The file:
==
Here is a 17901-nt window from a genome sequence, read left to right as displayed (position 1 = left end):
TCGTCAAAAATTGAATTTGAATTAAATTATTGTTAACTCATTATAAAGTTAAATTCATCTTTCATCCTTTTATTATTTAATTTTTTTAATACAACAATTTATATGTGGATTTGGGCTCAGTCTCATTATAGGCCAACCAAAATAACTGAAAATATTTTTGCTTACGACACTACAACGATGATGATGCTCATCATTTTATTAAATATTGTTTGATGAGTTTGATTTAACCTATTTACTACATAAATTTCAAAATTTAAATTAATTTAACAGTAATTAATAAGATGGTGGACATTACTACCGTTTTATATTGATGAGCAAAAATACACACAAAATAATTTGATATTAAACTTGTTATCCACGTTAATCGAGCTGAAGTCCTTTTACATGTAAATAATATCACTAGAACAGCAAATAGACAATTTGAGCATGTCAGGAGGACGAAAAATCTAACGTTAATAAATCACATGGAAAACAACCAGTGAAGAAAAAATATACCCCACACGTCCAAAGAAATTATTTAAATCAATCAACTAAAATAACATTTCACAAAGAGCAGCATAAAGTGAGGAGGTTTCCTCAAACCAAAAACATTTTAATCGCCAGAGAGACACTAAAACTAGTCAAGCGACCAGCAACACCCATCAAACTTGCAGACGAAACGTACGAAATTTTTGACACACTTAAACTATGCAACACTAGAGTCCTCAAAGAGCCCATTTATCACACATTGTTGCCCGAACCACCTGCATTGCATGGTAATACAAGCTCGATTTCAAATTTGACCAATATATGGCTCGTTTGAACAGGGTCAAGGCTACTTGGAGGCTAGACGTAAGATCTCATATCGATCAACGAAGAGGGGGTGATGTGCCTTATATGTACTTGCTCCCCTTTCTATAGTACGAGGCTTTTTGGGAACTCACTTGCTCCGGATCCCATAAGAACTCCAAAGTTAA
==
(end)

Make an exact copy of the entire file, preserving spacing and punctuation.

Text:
Here is a 17901-nt window from a genome sequence, read left to right as displayed (position 1 = left end):
TCGTCAAAAATTGAATTTGAATTAAATTATTGTTAACTCATTATAAAGTTAAATTCATCTTTCATCCTTTTATTATTTAATTTTTTTAATACAACAATTTATATGTGGATTTGGGCTCAGTCTCATTATAGGCCAACCAAAATAACTGAAAATATTTTTGCTTACGACACTACAACGATGATGATGCTCATCATTTTATTAAATATTGTTTGATGAGTTTGATTTAACCTATTTACTACATAAATTTCAAAATTTAAATTAATTTAACAGTAATTAATAAGATGGTGGACATTACTACCGTTTTATATTGATGAGCAAAAATACACACAAAATAATTTGATATTAAACTTGTTATCCACGTTAATCGAGCTGAAGTCCTTTTACATGTAAATAATATCACTAGAACAGCAAATAGACAATTTGAGCATGTCAGGAGGACGAAAAATCTAACGTTAATAAATCACATGGAAAACAACCAGTGAAGAAAAAATATACCCCACACGTCCAAAGAAATTATTTAAATCAATCAACTAAAATAACATTTCACAAAGAGCAGCATAAAGTGAGGAGGTTTCCTCAAACCAAAAACATTTTAATCGCCAGAGAGACACTAAAACTAGTCAAGCGACCAGCAACACCCATCAAACTTGCAGACGAAACGTACGAAATTTTTGACACACTTAAACTATGCAACACTAGAGTCCTCAAAGAGCCCATTTATCACACATTGTTGCCCGAACCACCTGCATTGCATGGTAATACAAGCTCGATTTCAAATTTGACCAATATATGGCTCGTTTGAACAGGGTCAAGGCTACTTGGAGGCTAGACGTAAGATCTCATATCGATCAACGAAGAGGGGGTGATGTGCCTTATATGTACTTGCTCCCCTTTCTATAGTACGAGGCTTTTTGGGAACTCACTTGCTCCGGATCCCATAAGAACTCCAAAGTTAA